Politics

Kansas Governor Signs Controversial Religious Freedom Law

| by Jimmy King
Capitol Building in Topeka, KansasCapitol Building in Topeka, Kansas

Republican Gov. Sam Brownback of Kansas signed a law permitting religious groups in the state to restrict their membership on college campuses.  The March 22 bill explicitly allows college groups to include only “like-minded” members. 

The law is the first in Kansas to specifically apply to university campus religious groups’ right to restrict their membership, reports Christian Today. Kansas reportedly already guarantees the ability to groups and individuals throughout the state.

Supporters of the bill praised it as a necessary protection of religious freedom.

“This is a very good, narrow, targeted piece of legislation that will serve the betterment of our college campuses,”  Brownback told CBN News.

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The law’s opponents say it invites discrimination on college campuses.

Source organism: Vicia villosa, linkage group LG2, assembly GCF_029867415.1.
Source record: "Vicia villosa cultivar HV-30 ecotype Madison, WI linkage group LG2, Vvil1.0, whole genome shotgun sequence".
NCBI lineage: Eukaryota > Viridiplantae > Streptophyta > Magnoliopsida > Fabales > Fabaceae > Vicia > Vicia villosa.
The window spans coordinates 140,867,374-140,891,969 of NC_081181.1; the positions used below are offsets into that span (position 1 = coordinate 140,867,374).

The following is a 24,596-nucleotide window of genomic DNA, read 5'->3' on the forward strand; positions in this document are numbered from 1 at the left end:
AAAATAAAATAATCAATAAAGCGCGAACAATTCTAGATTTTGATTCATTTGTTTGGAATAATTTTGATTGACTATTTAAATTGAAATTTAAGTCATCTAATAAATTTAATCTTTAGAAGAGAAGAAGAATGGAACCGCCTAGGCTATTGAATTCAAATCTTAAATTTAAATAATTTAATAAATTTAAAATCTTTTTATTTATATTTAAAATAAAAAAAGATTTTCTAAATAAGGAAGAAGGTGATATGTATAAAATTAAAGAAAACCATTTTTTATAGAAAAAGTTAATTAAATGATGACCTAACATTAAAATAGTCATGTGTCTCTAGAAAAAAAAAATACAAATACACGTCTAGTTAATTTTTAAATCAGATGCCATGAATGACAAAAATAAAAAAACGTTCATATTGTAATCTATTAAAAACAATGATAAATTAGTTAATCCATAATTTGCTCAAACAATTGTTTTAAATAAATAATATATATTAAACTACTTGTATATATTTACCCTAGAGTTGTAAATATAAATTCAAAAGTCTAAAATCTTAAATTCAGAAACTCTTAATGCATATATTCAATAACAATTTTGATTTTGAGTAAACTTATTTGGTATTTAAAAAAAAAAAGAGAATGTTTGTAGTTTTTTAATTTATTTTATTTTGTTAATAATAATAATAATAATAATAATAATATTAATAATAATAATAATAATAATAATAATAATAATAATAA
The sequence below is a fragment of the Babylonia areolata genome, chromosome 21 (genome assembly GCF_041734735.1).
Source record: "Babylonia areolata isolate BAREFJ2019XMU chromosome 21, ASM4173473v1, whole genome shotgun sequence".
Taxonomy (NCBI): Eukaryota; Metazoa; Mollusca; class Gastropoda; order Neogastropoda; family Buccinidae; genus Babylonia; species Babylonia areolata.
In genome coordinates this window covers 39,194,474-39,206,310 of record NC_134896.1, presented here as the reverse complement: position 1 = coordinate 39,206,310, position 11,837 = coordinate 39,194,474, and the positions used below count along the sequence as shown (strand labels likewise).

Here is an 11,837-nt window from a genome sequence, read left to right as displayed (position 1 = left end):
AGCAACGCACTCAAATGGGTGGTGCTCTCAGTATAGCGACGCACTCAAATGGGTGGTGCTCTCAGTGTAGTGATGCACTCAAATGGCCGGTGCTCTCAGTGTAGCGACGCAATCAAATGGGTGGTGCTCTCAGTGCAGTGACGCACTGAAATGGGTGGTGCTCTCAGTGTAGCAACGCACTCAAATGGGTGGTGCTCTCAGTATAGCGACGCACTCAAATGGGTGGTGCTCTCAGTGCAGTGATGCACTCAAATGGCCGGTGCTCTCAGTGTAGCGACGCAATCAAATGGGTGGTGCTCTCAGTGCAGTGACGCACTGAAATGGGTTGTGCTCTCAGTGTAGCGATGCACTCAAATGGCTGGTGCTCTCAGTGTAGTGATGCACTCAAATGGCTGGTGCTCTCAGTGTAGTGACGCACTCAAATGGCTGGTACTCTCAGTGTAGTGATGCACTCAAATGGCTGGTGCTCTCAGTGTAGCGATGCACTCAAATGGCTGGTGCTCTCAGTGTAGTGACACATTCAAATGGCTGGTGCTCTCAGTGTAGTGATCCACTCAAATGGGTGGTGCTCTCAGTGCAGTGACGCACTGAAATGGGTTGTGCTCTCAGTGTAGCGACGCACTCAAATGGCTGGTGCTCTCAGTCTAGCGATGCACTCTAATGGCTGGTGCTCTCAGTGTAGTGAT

“It is a sad and shameful day when the Legislature chooses to stand on the side of providing of providing taxpayer funds to promote discrimination,” said Michael Kubic, head of the American Civil Liberties Union in Kansas.

The measure follows controversy surrounding a Christian student group at Washburn University. The group allegedly prohibited a Mormon student from leading Bible study in the group, reports The Associated Press.

The group’s policy drew criticism from the university administration, which said that the group could not regulate the religious beliefs of its members.

The ACLU says it is prepared to file lawsuits against the measure, and that it perceives it as a “very serious” threat to religious freedom.

“It’s a step backwards to a time when government was actively enabling discrimination against people based on who they are,” said Kubic.

Brownback emphasized that the law will only apply to college groups, and claims that it will not threaten religious liberty in the state. The governor called the bill “pretty well balanced” to focus exclusively on religious groups on campuses.

Opponents of the law hold that even if Brownback’s law is well-intentioned, the state will stand to lose money from defending it in court. 

The law is set to take effect July 1.

Sources: Christian Today, AP via U.S. News & World Report / Photo credit: Wikimedia Commons

Do you think this law helps protect religious freedom?
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